Beautiful 15th century 'Cathedral of the Marsh', a magnificent example of medieval craftsmanship.
Looking like a cathedral in miniature, St Peter & St Paul's sits very grandly in the flat landscape, with its battlements and row of great Perpendicular clerestory windows.
A small monastic establishment is believed to have existed at Alkborough just prior to the Norman Conquest and the church tower is thought to be of Anglo Saxon origin dating back to 1052.
Goulceby is a delightful village nestling in the valleys of the Lincolnshire Wolds on the Viking Way long distant footpath, All Saints is a welcomed shelter in inclement weather.
Built in the mid 14th century, All Saints is a handsome building with a sturdy tower and tall spire.
See our Norman arches!
By 1816 a brick shed on the site had been converted for use as a mortuary chapel and when the graveyard was enlarged in 1871 it was replaced by the small brick building which we see today.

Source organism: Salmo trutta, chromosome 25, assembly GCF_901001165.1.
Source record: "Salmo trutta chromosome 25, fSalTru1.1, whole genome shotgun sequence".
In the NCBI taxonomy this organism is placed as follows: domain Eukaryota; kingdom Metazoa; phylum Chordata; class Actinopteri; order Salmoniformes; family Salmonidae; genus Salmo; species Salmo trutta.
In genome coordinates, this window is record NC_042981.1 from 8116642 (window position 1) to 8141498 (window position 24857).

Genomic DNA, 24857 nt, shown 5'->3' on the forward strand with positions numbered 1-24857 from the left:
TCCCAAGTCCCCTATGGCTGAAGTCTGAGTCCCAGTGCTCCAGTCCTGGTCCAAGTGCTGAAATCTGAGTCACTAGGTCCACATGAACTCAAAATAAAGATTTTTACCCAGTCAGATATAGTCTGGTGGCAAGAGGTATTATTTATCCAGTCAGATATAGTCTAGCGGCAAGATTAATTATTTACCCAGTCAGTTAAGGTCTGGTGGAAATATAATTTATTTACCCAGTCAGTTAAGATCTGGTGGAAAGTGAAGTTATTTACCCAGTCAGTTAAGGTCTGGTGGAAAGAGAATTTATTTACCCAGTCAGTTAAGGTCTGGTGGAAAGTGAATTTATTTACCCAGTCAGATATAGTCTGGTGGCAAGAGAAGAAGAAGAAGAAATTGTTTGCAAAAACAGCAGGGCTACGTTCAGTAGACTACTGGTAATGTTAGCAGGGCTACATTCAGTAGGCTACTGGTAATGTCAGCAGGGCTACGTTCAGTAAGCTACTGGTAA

Ashby is a remote hamlet and its medieval church of St Andrew is approached across a farmyard. The churchyard affords fabulous views across the Wolds.
A Methodist Society was formed in Bardney as early as 1788, 44 years after John Wesley's first conference.
Alone in the fens between Bardeny and Wragby, this humble church has been used for worship for almost 150 years.
Like looking for a magnificent church, if you’re seeking a decent bottle of vino, you don’t have to look far!
Warm hearted and lively Victoria is one of history’s most celebrated monarchs.
Happy and glorious churches and cathedrals across the UK have hosted royal weddings through history. Here we take a peek inside.